Justice NOT Politics: Hold Prosecutors Accountable for Misconduct in Wrongful Convictions
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Judges, Prosecutors, and Defense Attorneys are rarely held accountable for misconduct even when it is proven that their actions have been responsible for wrongful convictions. As a result, the families and individuals irreparably harmed by their collective judicial malfeasance have no legal recourse or punitive remedies available.
This is an unacceptable practice. Officials should be held accountable for their actions. The right to a fair trial is an American ideal that has been tarnished by judicial dishonesty, cronyism, and neglect. The facts of a case and the truth of the matter should always take precedence over political aims and goals.
The United Statesjudicial system continues to allow false statements, suppression of exculpatory evidence, supposition, coerced testimony, deals in exchange for testimony, and blatant perjury within our nation’s courtrooms. Often, specific instances of the aforementioned have served to exacerbate charges brought against innocent citizens, creating unfounded assumptions of guilt.
Statistics detail the patterns that have resulted in the majority of the wrongful convictions extant within our nation today.
Bureau of Justice Statistics from the United States Department of Justice concede that 8% to 12% of state prisoners are actually or factually innocent. If the error ratio of rightful convictions resides around ten percent nationally, 200,000 innocent people are currently imprisoned for crimes they did not commit and deserve judicial recourse.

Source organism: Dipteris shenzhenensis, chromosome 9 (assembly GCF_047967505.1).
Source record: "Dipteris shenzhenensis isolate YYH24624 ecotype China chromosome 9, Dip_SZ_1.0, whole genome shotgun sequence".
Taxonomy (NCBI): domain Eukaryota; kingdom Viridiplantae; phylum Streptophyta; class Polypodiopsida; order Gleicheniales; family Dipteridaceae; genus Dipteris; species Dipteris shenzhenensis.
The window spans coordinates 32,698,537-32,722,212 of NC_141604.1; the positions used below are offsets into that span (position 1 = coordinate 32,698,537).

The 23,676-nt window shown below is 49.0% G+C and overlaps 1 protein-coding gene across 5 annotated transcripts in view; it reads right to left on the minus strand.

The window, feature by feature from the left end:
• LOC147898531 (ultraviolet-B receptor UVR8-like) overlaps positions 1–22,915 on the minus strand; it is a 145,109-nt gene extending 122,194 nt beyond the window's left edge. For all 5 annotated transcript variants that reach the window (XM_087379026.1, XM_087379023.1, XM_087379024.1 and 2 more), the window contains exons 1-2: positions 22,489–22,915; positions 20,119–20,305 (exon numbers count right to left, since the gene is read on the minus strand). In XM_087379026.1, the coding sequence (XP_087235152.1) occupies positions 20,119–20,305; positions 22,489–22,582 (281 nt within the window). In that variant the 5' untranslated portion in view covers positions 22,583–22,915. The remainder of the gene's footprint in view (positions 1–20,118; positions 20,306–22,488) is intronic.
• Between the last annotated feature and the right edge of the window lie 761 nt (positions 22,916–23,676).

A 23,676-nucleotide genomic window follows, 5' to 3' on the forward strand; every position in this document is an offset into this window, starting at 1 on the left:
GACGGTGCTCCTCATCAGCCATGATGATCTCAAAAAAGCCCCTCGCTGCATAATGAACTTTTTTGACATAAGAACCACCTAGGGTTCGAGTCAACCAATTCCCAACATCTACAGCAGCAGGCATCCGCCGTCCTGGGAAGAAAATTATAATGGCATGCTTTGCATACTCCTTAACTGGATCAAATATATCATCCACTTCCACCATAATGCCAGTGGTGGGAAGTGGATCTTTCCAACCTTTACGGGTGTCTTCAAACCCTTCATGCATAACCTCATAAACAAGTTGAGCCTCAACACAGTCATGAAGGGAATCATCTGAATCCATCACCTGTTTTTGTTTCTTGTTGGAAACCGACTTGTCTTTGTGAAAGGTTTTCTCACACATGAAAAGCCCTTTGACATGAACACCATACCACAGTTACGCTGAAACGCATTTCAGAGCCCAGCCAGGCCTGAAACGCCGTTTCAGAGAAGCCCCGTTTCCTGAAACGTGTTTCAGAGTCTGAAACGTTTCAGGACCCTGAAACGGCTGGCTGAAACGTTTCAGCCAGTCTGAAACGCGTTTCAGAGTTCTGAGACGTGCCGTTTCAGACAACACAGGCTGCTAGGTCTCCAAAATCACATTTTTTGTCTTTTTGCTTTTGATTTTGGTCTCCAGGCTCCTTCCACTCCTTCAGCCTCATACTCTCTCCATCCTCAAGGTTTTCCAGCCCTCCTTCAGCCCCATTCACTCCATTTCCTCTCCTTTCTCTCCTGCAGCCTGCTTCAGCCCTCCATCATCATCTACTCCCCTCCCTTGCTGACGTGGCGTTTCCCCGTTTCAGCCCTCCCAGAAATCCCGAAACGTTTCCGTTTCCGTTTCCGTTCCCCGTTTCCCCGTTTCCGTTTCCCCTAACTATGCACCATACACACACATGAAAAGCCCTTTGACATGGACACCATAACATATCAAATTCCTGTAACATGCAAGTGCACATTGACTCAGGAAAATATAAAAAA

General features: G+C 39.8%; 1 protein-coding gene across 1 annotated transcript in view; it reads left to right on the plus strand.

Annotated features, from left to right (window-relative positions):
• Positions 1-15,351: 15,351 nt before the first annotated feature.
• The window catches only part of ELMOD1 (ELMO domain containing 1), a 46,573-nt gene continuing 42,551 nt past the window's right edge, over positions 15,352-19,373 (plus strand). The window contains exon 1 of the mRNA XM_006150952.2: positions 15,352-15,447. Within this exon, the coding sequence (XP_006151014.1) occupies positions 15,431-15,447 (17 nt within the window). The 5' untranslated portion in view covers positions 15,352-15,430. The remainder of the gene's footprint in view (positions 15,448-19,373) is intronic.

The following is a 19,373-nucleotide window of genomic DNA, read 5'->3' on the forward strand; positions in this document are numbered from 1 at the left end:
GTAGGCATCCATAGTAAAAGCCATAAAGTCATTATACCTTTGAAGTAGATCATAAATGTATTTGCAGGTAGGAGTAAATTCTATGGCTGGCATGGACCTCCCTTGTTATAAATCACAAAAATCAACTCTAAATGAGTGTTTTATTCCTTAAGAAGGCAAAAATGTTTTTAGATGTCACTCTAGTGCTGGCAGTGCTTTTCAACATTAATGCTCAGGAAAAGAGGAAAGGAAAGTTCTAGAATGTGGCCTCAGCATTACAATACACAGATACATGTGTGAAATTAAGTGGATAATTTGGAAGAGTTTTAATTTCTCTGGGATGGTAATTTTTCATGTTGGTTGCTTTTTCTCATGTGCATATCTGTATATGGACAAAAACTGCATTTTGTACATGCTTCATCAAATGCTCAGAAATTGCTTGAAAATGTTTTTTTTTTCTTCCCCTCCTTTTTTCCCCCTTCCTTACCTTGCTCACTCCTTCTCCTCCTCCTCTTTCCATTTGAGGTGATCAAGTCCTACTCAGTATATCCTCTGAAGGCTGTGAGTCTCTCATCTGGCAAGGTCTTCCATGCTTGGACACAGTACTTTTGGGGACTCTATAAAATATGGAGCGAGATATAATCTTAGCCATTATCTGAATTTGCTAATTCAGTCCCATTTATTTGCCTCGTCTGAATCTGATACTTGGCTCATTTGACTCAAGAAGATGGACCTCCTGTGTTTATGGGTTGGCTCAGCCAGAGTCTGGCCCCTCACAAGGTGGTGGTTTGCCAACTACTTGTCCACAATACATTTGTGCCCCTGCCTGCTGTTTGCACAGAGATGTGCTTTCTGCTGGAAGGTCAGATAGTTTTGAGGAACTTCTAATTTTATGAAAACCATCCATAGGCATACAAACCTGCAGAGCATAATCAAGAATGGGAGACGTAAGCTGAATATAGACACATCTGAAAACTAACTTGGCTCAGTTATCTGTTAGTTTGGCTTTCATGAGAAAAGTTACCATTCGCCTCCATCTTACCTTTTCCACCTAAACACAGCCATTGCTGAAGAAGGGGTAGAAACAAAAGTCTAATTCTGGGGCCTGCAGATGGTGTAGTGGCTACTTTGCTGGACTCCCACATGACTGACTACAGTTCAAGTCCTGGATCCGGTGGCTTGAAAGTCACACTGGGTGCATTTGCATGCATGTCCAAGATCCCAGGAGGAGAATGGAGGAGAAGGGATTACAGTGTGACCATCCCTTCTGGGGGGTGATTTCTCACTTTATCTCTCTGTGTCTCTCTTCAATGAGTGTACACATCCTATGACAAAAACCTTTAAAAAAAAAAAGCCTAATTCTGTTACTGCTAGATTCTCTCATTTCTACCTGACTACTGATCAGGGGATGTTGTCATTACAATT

Based on a study of 100 death sentences overturned by post-conviction evidence, out of the first 70 cases that were reversed:
•Over 30 of these involved prosecutorial misconduct.
•Over 30 of these involved police misconduct which led to wrongful convictions.
•Approximately 15 of these involved false witness testimony.
•34% of the police misconduct cases involved suppression of exculpatory evidence. 11% involved evidence fabrication.
•37% of the prosecutorial misconduct cases involved suppression of exculpatory evidence. 25% involved knowing use of false testimony. *(Report: 2011 update- The Innocence Project)